Nature of the game. First, it debuted during a rocky time, two sets before the TCG traded hands from WotC to Nintendo/TPCi. Note that I am uncertain of the official corporate identity that took it over, but it evolved into those in charge now. :wink: Many cards were overlooked because as you may have noticed... we weren't quite half-done with 2003 and we hit set number four, a set that issued in the third video game generation of Pokémon. Long story short, WotC new they were losing the license, and wanted to rush out the sets they had the legal rights to release.

    So 2003 ended up getting six full sets. Considering the format that WotC ended on was "Neon" (Neo-on, Neo Genesis and later sets) and that was only the second ever Modified format which had two cards banned (one right away, but one mid season), it was a time of upheaval. We gained Bill back, we gained Supporters, and before we had that all figured out we switched over to "Eon" (Expedition and later sets) Modified, meaning we lost Bill (it was reprinted in the set before Expedition) as well as Neo Genesis Cleffa.

    As has almost always been the case, we also had to worry about deck space, and wouldn't you know it, BAR decks (running out of time, you'll have to look them up) already had a way of moving Energy so it didn't need Energy Switch. Then we started seeing heavy reliance upon multi-Energy Special Energy cards, like Double Rainbow Energy (released in the first set of 2004). Simply put, there were too many other options for simple Energy manipulation tricks.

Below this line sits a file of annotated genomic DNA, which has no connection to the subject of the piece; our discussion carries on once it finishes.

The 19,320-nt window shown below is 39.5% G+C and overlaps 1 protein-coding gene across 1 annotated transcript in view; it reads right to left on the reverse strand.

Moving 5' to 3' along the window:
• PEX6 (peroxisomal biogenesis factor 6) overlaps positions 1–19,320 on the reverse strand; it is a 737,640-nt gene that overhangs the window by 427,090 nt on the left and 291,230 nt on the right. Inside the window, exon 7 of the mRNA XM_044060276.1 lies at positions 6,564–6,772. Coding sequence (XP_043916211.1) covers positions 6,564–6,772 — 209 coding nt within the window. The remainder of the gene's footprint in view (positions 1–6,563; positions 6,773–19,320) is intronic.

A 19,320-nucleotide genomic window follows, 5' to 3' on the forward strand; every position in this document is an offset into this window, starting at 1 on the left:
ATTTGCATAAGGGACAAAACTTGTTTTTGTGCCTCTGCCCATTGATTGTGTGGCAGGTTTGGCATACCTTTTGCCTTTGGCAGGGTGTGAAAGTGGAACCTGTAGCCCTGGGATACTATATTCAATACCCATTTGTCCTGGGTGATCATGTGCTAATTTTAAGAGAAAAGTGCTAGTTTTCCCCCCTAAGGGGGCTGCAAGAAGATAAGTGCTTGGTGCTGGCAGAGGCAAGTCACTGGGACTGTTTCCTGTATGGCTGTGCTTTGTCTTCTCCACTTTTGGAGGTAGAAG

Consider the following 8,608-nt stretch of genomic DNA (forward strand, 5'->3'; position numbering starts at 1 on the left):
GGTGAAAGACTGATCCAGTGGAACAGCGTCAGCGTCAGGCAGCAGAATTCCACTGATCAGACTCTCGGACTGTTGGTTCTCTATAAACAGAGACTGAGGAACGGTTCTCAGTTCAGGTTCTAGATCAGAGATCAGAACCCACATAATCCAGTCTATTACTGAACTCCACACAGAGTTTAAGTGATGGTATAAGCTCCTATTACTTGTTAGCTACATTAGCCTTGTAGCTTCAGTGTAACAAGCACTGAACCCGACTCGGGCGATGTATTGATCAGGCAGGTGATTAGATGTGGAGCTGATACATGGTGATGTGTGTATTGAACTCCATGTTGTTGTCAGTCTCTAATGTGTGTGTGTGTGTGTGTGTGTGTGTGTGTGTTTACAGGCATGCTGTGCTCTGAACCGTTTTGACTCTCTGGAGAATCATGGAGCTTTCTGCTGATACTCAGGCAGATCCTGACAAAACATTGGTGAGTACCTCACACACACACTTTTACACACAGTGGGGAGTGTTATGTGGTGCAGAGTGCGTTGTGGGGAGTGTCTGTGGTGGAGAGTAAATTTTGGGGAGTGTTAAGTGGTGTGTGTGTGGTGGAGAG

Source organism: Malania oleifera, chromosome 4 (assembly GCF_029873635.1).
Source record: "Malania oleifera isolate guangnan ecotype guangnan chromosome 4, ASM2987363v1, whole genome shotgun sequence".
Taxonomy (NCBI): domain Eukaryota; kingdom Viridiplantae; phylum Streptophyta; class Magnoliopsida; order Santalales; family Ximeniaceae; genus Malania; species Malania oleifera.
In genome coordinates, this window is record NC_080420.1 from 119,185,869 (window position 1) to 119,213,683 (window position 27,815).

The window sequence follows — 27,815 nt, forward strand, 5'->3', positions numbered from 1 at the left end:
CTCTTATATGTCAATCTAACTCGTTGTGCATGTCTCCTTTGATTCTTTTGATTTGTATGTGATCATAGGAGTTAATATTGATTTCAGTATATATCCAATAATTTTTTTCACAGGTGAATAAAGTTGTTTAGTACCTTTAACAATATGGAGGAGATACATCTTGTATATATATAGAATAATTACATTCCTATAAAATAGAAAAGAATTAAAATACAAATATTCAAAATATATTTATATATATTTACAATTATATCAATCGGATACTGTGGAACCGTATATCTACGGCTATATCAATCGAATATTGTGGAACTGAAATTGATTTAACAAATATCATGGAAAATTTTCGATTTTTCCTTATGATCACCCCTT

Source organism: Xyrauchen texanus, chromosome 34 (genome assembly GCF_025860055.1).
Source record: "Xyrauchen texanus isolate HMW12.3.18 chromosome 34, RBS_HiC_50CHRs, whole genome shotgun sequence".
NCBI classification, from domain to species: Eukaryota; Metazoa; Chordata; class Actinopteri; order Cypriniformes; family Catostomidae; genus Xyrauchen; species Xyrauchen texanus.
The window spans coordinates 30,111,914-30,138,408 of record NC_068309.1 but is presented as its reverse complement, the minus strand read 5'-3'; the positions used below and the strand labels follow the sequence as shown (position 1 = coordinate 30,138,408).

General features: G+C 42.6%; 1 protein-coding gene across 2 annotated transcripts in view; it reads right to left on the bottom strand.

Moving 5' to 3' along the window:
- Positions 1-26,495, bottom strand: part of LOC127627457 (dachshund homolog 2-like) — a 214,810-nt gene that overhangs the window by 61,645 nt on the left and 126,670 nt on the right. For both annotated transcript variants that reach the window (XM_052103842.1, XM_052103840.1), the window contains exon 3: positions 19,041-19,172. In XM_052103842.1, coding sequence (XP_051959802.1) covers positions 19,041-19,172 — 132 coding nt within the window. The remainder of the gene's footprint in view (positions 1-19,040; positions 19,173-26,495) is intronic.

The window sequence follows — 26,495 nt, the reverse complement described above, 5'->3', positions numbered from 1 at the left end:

Kind of like how Pokémon Reversal went unnoticed for almost as long, because it debuted while Double Gust was still legal, and then was shown up by formats where sniping attacks or Poké-Powers or more reliable Trainers (Warp Point, Pow! Hand Extension, etc.) were simply better options. For those unaware, I consider Pokémon Reversal to be a bad card... but not a weak card. Right now it is overshadowed by Pokémon Catcher, but all Pokémon Reversal does different is give the illusion of safety through "luck".

    Wait, so what about Energy Switch itself? Quite potent when the format allows for it. You need a format where there is room for it in the deck... or at least where the return justifies it. Right now an Energy Switch will often allow you to Retreat or otherwise change out your Active Pokémon for something else that has its big attack ready to go (thanks to shunting an Energy from the previous Active to the new one)... and this is a format of OHKOs and 2HKOs. Added benefit is that you might even be able to combo into a Max Potion that discards less (even no) Energy.

    However, I don't want this card to remain with us for long. Why? Yes it promotes clever plays, but I remain convinced that damaging attacks first turn are one of the big problems with the game... which means first turn Energy acceleration is a "no-no" unless it can't enable an attack right away. If Energy Switch exists, it means something that accelerates Energy to itself can then be used to funnel that Energy to something else. If you don't care about that... yeah, love this card; it is quite handy. :thumb:
  9. thepliskin5005

    thepliskin5005 New Member

    A lot of people dont know this but energy switch is a amazing card this format i give it a 8.5/10
  10. Pokeplayer101

    Pokeplayer101 New Member

    I love energy switch but I love the art on this one most.